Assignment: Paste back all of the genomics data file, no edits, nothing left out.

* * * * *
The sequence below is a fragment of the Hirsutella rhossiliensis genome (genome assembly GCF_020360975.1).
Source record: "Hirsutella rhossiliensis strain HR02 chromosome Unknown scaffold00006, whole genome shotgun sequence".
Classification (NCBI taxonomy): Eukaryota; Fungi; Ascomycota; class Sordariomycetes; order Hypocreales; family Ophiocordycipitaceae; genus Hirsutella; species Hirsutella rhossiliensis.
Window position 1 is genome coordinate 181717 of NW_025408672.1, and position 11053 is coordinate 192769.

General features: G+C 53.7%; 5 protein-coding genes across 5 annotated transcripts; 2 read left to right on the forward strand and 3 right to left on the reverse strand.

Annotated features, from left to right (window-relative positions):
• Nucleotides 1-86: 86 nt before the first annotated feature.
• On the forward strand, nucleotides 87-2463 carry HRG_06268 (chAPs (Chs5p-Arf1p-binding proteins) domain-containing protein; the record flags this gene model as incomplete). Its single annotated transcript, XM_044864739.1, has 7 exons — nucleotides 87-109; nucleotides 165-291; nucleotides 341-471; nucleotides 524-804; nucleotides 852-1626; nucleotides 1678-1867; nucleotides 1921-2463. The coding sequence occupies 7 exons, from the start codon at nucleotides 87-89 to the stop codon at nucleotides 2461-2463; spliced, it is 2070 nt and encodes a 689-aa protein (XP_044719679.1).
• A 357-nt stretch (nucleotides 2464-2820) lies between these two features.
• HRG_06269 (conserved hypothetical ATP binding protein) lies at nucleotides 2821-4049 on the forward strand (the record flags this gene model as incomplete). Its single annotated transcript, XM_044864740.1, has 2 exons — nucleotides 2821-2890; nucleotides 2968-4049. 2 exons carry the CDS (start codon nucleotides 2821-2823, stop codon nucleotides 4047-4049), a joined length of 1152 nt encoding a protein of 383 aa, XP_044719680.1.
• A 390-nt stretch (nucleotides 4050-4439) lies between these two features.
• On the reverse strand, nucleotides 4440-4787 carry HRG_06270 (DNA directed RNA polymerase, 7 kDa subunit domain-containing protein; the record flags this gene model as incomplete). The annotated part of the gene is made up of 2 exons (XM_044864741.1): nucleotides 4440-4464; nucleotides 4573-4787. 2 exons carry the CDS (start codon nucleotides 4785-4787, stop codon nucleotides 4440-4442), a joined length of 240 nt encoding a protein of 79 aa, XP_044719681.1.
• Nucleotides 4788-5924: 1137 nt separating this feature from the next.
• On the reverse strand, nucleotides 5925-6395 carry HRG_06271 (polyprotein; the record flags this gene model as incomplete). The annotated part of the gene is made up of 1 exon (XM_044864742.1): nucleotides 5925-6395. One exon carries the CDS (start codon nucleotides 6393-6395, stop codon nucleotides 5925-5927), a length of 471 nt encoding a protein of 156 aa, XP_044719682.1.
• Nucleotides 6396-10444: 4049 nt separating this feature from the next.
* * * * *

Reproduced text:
The sequence below is a fragment of the Hirsutella rhossiliensis genome (genome assembly GCF_020360975.1).
Source record: "Hirsutella rhossiliensis strain HR02 chromosome Unknown scaffold00006, whole genome shotgun sequence".
Classification (NCBI taxonomy): Eukaryota; Fungi; Ascomycota; class Sordariomycetes; order Hypocreales; family Ophiocordycipitaceae; genus Hirsutella; species Hirsutella rhossiliensis.
Window position 1 is genome coordinate 181717 of NW_025408672.1, and position 11053 is coordinate 192769.

General features: G+C 53.7%; 5 protein-coding genes across 5 annotated transcripts; 2 read left to right on the forward strand and 3 right to left on the reverse strand.

Annotated features, from left to right (window-relative positions):
• Nucleotides 1-86: 86 nt before the first annotated feature.
• On the forward strand, nucleotides 87-2463 carry HRG_06268 (chAPs (Chs5p-Arf1p-binding proteins) domain-containing protein; the record flags this gene model as incomplete). Its single annotated transcript, XM_044864739.1, has 7 exons — nucleotides 87-109; nucleotides 165-291; nucleotides 341-471; nucleotides 524-804; nucleotides 852-1626; nucleotides 1678-1867; nucleotides 1921-2463. The coding sequence occupies 7 exons, from the start codon at nucleotides 87-89 to the stop codon at nucleotides 2461-2463; spliced, it is 2070 nt and encodes a 689-aa protein (XP_044719679.1).
• A 357-nt stretch (nucleotides 2464-2820) lies between these two features.
• HRG_06269 (conserved hypothetical ATP binding protein) lies at nucleotides 2821-4049 on the forward strand (the record flags this gene model as incomplete). Its single annotated transcript, XM_044864740.1, has 2 exons — nucleotides 2821-2890; nucleotides 2968-4049. 2 exons carry the CDS (start codon nucleotides 2821-2823, stop codon nucleotides 4047-4049), a joined length of 1152 nt encoding a protein of 383 aa, XP_044719680.1.
• A 390-nt stretch (nucleotides 4050-4439) lies between these two features.
• On the reverse strand, nucleotides 4440-4787 carry HRG_06270 (DNA directed RNA polymerase, 7 kDa subunit domain-containing protein; the record flags this gene model as incomplete). The annotated part of the gene is made up of 2 exons (XM_044864741.1): nucleotides 4440-4464; nucleotides 4573-4787. 2 exons carry the CDS (start codon nucleotides 4785-4787, stop codon nucleotides 4440-4442), a joined length of 240 nt encoding a protein of 79 aa, XP_044719681.1.
• Nucleotides 4788-5924: 1137 nt separating this feature from the next.
• On the reverse strand, nucleotides 5925-6395 carry HRG_06271 (polyprotein; the record flags this gene model as incomplete). The annotated part of the gene is made up of 1 exon (XM_044864742.1): nucleotides 5925-6395. One exon carries the CDS (start codon nucleotides 6393-6395, stop codon nucleotides 5925-5927), a length of 471 nt encoding a protein of 156 aa, XP_044719682.1.
• Nucleotides 6396-10444: 4049 nt separating this feature from the next.